6. What similarities or differences did you notice about other students’ sentences?

Lesson Debrief: 

  1. It is important to remember that many people and cultures appreciate both individualistic behaviors (ex: respecting other people’s privacy) as well as collectivistic behaviors (ex: helping other people in your community).
  2. Of course, while we are all individual people/humans, we should also remember that all people and cultures are connected, both locally and globally.
  3. Individual and collective behaviors and decisions can impact both ourselves as well as other cultures and groups of people.
  4. This global pandemic has highlighted that we, as humans, are all interconnected in many hidden and complex ways.
  5. So, it is important that we respect, live and work with others collectively for society to function and thrive, with the hope of spreading global peace and understanding.

Notes:

  • Individualistic cultures tend to focus on “ME”. The value of ‘Individualism’ includes setting individual goals and actions that help individuals instead of the whole group; working independently and often competitively; making choices based on what you personally need, want, like, and dislike; and focusing on your personal needs first. 
  • Collectivistic cultures tend to focus on “WE”. The value of ‘Collectivism’ stresses goals and actions that benefit the whole group or society; collaborating and working as a team; making choices based on what the whole group needs, wants, likes, or dislikes – even if that might not be your personal preference; and focusing on the groups’ overall needs first.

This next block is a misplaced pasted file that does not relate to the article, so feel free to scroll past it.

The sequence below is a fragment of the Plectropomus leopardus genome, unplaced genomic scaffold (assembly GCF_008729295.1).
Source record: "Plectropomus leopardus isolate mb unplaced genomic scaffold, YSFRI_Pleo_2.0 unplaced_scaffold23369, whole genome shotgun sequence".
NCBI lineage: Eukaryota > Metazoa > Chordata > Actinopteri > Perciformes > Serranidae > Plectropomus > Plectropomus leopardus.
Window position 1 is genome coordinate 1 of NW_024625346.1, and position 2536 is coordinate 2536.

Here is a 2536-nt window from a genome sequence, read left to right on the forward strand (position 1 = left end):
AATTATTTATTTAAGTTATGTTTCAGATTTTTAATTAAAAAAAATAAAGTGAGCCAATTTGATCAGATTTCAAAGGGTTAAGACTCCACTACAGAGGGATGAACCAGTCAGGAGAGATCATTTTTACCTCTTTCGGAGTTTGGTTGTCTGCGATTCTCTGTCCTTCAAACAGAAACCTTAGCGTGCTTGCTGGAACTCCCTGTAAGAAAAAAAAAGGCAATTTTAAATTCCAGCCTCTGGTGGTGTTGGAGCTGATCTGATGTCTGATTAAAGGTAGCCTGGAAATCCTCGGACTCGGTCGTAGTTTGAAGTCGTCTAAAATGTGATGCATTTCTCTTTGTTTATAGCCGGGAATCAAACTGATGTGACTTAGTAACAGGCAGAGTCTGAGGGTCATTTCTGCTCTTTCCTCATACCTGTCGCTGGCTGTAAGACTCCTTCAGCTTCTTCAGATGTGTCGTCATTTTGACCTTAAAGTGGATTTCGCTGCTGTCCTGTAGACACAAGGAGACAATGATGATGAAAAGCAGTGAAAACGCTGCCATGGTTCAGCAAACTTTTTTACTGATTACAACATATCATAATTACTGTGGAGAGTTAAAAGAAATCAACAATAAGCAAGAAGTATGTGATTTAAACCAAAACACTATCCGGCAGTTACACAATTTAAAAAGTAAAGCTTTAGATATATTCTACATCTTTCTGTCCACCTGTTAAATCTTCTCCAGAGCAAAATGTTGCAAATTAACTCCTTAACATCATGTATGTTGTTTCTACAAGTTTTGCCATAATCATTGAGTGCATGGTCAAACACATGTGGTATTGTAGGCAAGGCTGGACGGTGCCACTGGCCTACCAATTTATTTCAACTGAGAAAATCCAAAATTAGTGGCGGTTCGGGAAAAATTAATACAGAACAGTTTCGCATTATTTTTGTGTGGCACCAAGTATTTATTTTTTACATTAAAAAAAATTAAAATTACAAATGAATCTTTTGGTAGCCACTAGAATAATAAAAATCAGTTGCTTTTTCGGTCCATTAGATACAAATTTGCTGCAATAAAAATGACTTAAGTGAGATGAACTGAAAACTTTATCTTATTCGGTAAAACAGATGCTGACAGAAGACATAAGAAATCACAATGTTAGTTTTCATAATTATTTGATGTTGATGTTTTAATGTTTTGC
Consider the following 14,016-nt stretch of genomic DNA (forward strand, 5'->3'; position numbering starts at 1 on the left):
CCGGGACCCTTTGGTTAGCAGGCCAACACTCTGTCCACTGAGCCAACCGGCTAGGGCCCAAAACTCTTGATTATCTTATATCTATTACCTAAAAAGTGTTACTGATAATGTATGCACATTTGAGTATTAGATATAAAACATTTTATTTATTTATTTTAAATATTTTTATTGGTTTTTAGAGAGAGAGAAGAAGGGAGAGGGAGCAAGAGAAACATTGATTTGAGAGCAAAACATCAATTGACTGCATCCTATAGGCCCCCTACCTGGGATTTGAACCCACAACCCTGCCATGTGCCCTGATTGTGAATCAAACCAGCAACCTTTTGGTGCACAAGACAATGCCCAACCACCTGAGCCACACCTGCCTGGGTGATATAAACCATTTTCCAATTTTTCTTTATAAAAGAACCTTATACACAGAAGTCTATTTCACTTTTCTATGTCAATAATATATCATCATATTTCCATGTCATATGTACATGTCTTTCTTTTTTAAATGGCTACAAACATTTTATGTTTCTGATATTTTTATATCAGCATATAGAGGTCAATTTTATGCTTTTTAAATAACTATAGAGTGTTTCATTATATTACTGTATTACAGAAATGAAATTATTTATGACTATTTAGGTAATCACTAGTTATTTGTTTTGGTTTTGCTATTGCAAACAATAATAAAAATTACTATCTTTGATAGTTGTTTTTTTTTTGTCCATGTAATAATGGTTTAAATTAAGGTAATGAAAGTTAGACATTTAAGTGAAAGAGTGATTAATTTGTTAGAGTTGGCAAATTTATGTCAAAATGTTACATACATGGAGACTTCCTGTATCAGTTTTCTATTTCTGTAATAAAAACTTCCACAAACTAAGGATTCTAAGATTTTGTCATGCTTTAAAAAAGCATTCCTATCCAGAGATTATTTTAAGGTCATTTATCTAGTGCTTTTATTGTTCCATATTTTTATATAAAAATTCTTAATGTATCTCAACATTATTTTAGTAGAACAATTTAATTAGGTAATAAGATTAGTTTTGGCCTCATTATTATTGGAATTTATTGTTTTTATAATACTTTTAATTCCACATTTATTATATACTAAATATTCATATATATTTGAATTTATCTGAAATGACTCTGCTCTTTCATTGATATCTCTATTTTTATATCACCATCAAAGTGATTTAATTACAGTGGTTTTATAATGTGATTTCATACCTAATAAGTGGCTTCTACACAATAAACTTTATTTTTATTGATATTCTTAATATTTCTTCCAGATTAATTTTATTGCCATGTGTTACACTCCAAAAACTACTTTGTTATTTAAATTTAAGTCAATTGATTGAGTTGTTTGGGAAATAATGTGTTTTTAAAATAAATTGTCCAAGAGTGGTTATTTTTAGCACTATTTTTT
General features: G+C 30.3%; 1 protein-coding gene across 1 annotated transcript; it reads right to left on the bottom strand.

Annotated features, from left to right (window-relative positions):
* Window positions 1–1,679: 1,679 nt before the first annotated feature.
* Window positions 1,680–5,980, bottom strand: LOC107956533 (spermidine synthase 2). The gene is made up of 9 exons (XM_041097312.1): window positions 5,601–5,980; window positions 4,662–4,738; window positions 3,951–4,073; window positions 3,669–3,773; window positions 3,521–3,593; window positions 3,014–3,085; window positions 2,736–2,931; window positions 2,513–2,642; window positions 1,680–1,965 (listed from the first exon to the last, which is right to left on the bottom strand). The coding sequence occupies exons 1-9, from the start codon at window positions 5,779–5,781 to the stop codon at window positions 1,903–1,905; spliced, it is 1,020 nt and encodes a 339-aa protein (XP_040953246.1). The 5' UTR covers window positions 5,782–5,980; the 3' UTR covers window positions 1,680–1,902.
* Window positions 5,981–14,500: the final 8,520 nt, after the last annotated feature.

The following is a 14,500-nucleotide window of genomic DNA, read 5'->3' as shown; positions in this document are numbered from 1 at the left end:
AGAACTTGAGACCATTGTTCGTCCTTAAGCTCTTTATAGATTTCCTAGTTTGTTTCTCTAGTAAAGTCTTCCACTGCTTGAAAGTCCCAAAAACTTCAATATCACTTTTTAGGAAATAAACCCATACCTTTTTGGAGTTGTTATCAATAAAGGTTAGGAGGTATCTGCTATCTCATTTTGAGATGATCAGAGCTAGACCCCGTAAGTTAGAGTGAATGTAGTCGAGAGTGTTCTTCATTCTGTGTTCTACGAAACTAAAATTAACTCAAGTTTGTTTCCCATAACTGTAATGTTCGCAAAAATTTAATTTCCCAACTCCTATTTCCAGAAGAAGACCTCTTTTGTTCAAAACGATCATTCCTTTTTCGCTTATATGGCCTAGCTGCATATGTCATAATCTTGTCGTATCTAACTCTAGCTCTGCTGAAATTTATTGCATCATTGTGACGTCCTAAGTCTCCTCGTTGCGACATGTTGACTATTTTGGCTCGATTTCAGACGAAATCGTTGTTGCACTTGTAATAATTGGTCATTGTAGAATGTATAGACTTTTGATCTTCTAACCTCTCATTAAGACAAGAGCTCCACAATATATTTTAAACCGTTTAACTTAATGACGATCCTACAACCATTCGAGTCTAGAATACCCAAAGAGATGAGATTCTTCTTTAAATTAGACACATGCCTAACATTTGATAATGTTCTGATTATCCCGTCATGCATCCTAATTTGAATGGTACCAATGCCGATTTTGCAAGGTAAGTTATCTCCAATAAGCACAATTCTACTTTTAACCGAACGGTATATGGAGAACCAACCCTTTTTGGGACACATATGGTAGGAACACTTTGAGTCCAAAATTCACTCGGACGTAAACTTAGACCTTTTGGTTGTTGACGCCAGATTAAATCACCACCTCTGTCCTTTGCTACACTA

• The generalized geographic clusters of individualism are often found in Anglo [i.e. English-speaking] countries (ex: the U.S., Canada, Australia, New Zealand, the U.K. etc.), Germanic Europe, and Nordic Europe. 
  • Geographic clusters for collectivism are often found in Arab countries, Latin America, Confucian Asia, Southern Asia, and Sub-Saharan Africa. 

Helpful Resource: Compare five countries’ cultural values at a time with this website

Extension in the content area:

Language Arts: After students have processed the activity and understand the behaviors of both types of culture, have them write a persuasive essay to convince people to move from one to the other. This could also be done in the form of a debate in class for a speech class. 

Social Studies: Have students consider what country/cultures they are studying (or have studied) throughout the year and provide evidence regarding which one is more representative of an individualistic or collectivistic culture. They will need to provide evidence from what you have studied in class and/or do research to learn more about that country. Students can share in small groups or in a whole class discussion/debate.